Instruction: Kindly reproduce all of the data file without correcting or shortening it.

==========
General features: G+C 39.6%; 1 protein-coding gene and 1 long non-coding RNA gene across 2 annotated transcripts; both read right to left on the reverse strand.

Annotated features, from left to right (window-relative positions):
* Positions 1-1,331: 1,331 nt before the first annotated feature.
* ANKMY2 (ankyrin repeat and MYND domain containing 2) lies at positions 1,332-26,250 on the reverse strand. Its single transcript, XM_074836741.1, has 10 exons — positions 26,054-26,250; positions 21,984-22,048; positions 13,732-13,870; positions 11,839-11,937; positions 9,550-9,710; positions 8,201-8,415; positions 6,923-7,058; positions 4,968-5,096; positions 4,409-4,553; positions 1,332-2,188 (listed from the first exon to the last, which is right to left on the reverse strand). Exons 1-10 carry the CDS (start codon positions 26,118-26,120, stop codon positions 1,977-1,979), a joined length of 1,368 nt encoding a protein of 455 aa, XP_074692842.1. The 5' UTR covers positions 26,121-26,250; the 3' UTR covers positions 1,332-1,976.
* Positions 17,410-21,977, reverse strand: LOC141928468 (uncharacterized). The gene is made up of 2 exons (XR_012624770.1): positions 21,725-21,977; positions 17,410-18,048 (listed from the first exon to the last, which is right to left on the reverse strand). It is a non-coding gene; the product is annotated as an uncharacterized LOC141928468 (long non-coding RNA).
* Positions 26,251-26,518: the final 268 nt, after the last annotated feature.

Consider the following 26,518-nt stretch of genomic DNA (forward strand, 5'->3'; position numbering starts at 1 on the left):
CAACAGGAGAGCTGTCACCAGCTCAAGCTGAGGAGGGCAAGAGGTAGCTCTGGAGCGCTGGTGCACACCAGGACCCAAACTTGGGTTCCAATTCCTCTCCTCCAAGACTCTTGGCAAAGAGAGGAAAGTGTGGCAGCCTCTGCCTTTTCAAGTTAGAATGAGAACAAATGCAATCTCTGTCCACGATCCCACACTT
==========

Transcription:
General features: G+C 39.6%; 1 protein-coding gene and 1 long non-coding RNA gene across 2 annotated transcripts; both read right to left on the reverse strand.

Annotated features, from left to right (window-relative positions):
* Positions 1-1,331: 1,331 nt before the first annotated feature.
* ANKMY2 (ankyrin repeat and MYND domain containing 2) lies at positions 1,332-26,250 on the reverse strand. Its single transcript, XM_074836741.1, has 10 exons — positions 26,054-26,250; positions 21,984-22,048; positions 13,732-13,870; positions 11,839-11,937; positions 9,550-9,710; positions 8,201-8,415; positions 6,923-7,058; positions 4,968-5,096; positions 4,409-4,553; positions 1,332-2,188 (listed from the first exon to the last, which is right to left on the reverse strand). Exons 1-10 carry the CDS (start codon positions 26,118-26,120, stop codon positions 1,977-1,979), a joined length of 1,368 nt encoding a protein of 455 aa, XP_074692842.1. The 5' UTR covers positions 26,121-26,250; the 3' UTR covers positions 1,332-1,976.
* Positions 17,410-21,977, reverse strand: LOC141928468 (uncharacterized). The gene is made up of 2 exons (XR_012624770.1): positions 21,725-21,977; positions 17,410-18,048 (listed from the first exon to the last, which is right to left on the reverse strand). It is a non-coding gene; the product is annotated as an uncharacterized LOC141928468 (long non-coding RNA).
* Positions 26,251-26,518: the final 268 nt, after the last annotated feature.

Consider the following 26,518-nt stretch of genomic DNA (forward strand, 5'->3'; position numbering starts at 1 on the left):
CAACAGGAGAGCTGTCACCAGCTCAAGCTGAGGAGGGCAAGAGGTAGCTCTGGAGCGCTGGTGCACACCAGGACCCAAACTTGGGTTCCAATTCCTCTCCTCCAAGACTCTTGGCAAAGAGAGGAAAGTGTGGCAGCCTCTGCCTTTTCAAGTTAGAATGAGAACAAATGCAATCTCTGTCCACGATCCCACACTT